Under the Sun Review: Documentary Goes Inside North Korea

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On January 17th at seven o’clock, I attended Under the Sun, a documentary directed by Vial Mansky. The documentary follows a young girl and her family. It opens with scenes in the girl’s home and a group exercising in an open area. Later, there are rows of people walking in unison and then multitudes bowing to large murals of North Korean leaders. The documentary then shows the young girl in school, and the teacher is discussing North Korean history.

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The teacher describes the Japanese as “aggressors.” She called another group “traitors” or “landowners.” Furthermore, she called Americans “scoundrels” and stated that Americans threatened North Korean’s with military drills. The teacher asked the students questions about the lessons and each child replied with the exact phrasing she used in class. It was memorization and recitation. There was an emphasis on learning to hate their enemies. The documentary switches scenes and shows the girl at home eating with her family.

The film shows a man directing the girl and her family on what to do and say as the camera continues to roll. The next scene is of the Children’s Union. The children go through a ceremony and then have a cloth knotted around their necks. It then moves to the girl’s father working and improving production by adding 8-millimeter and 20 millimeters. Then the mother is shown working in a milk factory. The mother and father were both coached on how to act in their work scenes. Then a veteran was then telling children war stories. The girl was falling asleep. There are scenes of dancers and the young girl learning to dance. There is a scene in a hospital. A group is around the young girl and telling her to get better for the concert. The concert is shown. The scene was guided, and the man told the dancers to be “joyful” and “patriotic” several times. Later, there is a scene that shows a large group of people bringing flowers and bowing to statues of the leaders of North Korea. The documentary ends with a woman asking the young girl a few questions. The young girl began to cry. To make the young girl stop crying, the woman asked the girl to think of something happy. The girl replied that she could not think of anything happy, good or funny. The woman asks her to recite a happy poem. The girl does recite a chant. She seemed confused about the concept of happiness. Throughout the documentary, the Day of the Sun on April 15th was mentioned.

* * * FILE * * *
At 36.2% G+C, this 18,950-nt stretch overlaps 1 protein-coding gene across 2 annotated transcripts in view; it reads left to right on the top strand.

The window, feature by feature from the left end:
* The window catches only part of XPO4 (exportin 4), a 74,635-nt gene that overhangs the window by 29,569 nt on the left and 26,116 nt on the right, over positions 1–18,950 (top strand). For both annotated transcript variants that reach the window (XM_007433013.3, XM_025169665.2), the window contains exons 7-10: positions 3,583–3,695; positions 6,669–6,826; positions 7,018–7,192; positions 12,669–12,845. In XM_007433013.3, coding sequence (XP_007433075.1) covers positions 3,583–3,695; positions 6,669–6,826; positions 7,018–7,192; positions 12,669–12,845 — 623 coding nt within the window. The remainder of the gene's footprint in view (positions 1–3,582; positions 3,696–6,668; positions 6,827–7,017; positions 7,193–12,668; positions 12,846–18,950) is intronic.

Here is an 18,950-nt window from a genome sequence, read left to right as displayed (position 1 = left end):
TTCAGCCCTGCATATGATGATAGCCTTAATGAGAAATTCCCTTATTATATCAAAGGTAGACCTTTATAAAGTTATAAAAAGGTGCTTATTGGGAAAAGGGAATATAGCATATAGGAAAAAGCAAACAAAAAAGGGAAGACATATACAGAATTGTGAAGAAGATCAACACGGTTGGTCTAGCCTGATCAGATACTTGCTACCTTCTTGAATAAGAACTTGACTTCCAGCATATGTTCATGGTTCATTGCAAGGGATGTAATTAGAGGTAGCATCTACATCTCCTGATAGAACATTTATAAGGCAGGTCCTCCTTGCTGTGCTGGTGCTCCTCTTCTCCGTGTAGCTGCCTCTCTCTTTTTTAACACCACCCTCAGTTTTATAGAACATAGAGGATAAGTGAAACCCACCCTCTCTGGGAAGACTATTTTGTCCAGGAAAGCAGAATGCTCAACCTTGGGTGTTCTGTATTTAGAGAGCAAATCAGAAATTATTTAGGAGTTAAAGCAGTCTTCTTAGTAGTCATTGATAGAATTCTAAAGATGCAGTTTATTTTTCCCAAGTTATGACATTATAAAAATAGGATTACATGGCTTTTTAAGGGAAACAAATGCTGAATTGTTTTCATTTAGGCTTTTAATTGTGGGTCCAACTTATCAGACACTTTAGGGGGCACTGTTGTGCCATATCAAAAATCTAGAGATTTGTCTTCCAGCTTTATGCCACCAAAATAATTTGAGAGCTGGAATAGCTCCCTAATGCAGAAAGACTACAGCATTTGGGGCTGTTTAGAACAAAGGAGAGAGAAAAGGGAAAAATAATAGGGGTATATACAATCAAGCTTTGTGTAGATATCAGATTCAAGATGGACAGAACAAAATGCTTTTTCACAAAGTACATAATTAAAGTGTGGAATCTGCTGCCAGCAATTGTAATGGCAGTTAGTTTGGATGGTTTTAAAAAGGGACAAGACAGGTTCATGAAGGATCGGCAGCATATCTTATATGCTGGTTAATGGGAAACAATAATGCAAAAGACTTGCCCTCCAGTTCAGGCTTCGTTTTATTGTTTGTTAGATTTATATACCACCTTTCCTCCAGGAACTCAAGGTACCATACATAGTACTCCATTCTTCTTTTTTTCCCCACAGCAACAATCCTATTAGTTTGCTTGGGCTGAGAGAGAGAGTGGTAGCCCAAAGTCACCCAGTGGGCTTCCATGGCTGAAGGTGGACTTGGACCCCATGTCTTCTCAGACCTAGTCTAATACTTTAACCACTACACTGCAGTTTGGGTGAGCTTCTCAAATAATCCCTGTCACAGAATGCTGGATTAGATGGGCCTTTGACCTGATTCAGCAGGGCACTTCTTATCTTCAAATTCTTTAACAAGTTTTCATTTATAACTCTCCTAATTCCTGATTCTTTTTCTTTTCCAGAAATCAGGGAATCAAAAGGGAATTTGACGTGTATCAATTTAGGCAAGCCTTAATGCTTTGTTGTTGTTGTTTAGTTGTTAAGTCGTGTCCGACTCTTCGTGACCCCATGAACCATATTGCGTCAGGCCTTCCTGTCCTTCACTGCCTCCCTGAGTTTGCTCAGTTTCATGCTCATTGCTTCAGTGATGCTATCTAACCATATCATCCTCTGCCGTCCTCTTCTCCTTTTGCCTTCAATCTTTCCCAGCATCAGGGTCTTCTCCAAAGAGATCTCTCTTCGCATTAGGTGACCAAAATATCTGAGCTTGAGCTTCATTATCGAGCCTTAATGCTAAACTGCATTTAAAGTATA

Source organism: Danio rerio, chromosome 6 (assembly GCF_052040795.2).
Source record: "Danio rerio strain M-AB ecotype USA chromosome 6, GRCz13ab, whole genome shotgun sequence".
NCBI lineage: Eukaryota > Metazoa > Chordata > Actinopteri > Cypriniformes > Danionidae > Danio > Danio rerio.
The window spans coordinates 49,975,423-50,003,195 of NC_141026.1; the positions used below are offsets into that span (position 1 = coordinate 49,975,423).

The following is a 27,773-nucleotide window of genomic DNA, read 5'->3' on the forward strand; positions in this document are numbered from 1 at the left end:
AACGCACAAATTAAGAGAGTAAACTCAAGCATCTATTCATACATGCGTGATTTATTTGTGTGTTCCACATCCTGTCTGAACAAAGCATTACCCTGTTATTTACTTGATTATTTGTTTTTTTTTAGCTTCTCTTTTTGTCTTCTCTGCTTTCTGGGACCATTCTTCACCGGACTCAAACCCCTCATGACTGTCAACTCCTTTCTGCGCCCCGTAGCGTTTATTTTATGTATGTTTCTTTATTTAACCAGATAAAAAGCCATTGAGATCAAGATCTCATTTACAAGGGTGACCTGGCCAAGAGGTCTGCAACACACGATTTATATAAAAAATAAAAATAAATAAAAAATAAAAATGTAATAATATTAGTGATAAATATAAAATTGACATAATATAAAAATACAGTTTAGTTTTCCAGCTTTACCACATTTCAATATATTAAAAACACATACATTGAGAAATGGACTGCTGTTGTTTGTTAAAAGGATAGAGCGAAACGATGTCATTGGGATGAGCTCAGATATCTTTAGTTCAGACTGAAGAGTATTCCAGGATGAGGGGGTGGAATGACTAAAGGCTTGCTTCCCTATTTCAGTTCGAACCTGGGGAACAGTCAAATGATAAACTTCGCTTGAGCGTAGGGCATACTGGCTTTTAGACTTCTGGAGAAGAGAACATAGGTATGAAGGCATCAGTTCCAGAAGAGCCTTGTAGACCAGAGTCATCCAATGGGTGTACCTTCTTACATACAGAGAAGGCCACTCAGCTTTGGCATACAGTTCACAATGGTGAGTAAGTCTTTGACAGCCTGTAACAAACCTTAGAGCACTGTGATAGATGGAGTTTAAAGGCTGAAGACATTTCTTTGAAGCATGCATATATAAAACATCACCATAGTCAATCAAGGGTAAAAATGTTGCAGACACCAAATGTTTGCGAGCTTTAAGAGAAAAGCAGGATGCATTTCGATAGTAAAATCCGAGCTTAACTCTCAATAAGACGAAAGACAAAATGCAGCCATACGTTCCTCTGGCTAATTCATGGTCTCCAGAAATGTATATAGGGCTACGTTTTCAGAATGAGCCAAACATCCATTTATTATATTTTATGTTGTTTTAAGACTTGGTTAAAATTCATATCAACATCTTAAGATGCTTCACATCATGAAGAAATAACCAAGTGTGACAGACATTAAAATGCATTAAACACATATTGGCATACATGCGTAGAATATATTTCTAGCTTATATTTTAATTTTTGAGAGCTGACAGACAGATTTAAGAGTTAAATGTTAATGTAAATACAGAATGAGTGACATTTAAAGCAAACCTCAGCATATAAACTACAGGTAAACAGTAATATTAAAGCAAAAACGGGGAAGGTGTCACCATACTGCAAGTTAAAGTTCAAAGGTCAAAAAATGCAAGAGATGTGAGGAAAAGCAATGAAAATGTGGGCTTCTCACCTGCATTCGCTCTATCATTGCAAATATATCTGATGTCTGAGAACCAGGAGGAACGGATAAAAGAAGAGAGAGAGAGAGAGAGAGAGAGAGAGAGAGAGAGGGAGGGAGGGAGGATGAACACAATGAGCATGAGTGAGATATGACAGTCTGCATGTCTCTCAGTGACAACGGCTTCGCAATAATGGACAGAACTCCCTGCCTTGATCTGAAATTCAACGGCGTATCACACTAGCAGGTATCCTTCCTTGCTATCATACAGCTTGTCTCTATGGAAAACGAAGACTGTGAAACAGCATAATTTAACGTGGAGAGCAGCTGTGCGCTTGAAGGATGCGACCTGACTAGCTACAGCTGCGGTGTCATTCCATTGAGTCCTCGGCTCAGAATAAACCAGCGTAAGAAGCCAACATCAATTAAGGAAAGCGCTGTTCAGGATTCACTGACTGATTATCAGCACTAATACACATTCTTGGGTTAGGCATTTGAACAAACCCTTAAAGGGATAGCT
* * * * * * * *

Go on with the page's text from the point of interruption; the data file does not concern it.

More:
I learned a few things, while watching this documentary. Firstly, I learned that harmony and unity are incredibly important to them. This can be seen in how they approach daily tasks. When exercising, it was in unison. When walking through the streets, they were in uniform rows. In school, they recited history in unison and completed other tasks in unison. Secondly, I learned how ingrained their belief that the Kim’s are the greatest is in their minds. They used positive adjectives and descriptions to describe their leaders such “loving father,” “sacrificial,” great,” “great brilliant commander,” “liberator,” “respected,” and “beloved leader.” Thirdly, I learned about the image that North Korea wants to project. They are attempting to project an image of happy, intelligent, well-behaved citizens, and a prosperous economy. Throughout the documentary, the man guided the actors to smile, appear joyful, and be happy. However, they never smiled, when the cameras were not rolling. Also, the young girl did not seem to understand what happiness was. They also are trying to prove they have an intelligent and cultured society. This can be seen in the school scenes, hospital scene, and the scene of the concert. They tried to show uniformity and productive citizens by filming them walking in lines and working in “workshops.” Lastly, they tried to show a growing economy by making ridiculous claims such as meeting 200% of production and stating they were making “great breakthroughs.” 

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Under the Sun Review: Documentary Goes Inside North Korea. (2022, Jun 24). Retrieved from https://papersowl.com/examples/under-the-sun-review-documentary-goes-inside-north-korea/